Both chocolate and cocoa are derived from cocoa beans. After the beans have been fermented, roasted and ground, the resulting product is called chocolate liquor, which contains a fat called cocoa butter.

Unsweetened or Bitter Chocolate: is straight chocolate liquor, which contains no sugar and has a strongly bitter taste. It is used to flavor items that have other sources of sweetness.

Sweetened Dark Chocolate: is bitter chocolate with the addition of sugar and cocoa butter in varied proportions. It is divided into 3 categories, from low to high cocoa content:

  • Sweet chocolate: 15-50% chocolate liquor,
  • Semisweet chocolate: usually 50-65% chocolate liquor,
  • Bittersweet chocolate: 65-85% chocolate liquor.

Coating Chocolate or Baking Chocolate: Less expensive and lower-quality chocolates, which have part of the cocoa butter replaced by other fats. They’re easier to handle and less reactive to temperature, but do not have the same flavor and qualities of good chocolate.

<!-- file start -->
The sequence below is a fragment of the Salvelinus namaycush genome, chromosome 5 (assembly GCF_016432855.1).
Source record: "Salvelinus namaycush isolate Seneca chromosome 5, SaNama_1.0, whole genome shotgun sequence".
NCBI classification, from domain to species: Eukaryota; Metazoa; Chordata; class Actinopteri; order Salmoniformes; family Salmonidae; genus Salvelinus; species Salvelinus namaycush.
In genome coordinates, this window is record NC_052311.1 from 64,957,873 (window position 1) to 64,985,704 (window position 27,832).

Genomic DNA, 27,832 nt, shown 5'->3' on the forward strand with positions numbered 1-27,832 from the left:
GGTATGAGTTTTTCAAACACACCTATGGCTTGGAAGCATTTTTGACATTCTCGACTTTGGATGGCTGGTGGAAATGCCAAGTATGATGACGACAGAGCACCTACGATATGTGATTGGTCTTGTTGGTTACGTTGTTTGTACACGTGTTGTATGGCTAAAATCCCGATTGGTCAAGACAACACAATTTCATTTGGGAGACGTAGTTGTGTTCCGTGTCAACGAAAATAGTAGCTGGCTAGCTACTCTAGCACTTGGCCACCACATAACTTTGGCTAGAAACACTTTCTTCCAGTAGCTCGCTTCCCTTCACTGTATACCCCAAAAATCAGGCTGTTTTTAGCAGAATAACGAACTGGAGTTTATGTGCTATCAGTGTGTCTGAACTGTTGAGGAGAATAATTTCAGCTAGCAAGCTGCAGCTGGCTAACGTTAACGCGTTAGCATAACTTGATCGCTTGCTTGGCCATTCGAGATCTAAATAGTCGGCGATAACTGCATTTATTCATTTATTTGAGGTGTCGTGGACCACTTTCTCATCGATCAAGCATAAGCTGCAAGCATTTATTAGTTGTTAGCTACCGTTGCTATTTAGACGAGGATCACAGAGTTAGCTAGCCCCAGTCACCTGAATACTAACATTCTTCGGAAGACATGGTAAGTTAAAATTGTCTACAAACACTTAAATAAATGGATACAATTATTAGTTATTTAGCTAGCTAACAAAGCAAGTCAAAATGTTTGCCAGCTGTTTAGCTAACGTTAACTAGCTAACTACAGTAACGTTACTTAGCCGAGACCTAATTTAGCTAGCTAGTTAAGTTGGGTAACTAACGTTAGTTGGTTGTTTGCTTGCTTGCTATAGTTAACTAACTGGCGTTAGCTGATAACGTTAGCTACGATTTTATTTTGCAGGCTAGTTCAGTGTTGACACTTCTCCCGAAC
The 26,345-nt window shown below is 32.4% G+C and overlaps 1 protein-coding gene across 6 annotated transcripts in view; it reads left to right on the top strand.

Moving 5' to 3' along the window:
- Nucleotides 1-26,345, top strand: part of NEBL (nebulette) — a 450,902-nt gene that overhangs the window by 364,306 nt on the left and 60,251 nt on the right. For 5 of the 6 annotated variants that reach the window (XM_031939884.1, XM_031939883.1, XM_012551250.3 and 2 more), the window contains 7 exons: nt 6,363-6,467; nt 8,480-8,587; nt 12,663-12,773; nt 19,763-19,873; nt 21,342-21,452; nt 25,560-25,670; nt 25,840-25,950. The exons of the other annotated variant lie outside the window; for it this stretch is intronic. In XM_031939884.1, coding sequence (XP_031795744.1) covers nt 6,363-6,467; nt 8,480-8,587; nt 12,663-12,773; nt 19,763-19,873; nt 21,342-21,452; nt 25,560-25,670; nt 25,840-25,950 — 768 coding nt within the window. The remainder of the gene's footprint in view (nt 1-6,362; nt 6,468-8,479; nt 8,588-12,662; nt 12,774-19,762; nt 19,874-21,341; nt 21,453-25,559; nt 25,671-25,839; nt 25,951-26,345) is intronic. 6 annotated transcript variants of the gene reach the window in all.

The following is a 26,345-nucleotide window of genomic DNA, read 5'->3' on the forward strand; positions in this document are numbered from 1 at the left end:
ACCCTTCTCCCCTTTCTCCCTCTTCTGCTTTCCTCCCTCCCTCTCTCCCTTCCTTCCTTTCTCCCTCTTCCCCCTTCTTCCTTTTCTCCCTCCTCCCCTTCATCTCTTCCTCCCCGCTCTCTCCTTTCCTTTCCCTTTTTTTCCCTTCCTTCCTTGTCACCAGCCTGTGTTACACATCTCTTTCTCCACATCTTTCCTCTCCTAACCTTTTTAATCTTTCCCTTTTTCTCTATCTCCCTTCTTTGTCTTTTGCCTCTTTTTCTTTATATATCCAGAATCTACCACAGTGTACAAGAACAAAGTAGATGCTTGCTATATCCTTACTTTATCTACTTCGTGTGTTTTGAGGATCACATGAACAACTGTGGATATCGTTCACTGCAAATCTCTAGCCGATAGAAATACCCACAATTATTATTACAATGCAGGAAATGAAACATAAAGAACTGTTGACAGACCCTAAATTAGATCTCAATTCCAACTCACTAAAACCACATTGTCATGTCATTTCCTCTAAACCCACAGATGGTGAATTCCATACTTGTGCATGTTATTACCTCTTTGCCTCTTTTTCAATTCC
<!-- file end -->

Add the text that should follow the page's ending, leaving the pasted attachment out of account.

Milk Chocolate: is sweet chocolate with milk solids added in. It is commonly used as coating chocolate and in a variety of confections.

White Chocolate: consists of cocoa butter, sugar, and milk solids. For inexpensive brands, other fats can be completely substituted for the cocoa butter, which means these products substantially don’t contain any chocolate components at all. Nevertheless, the term “white chocolate” is in common use.

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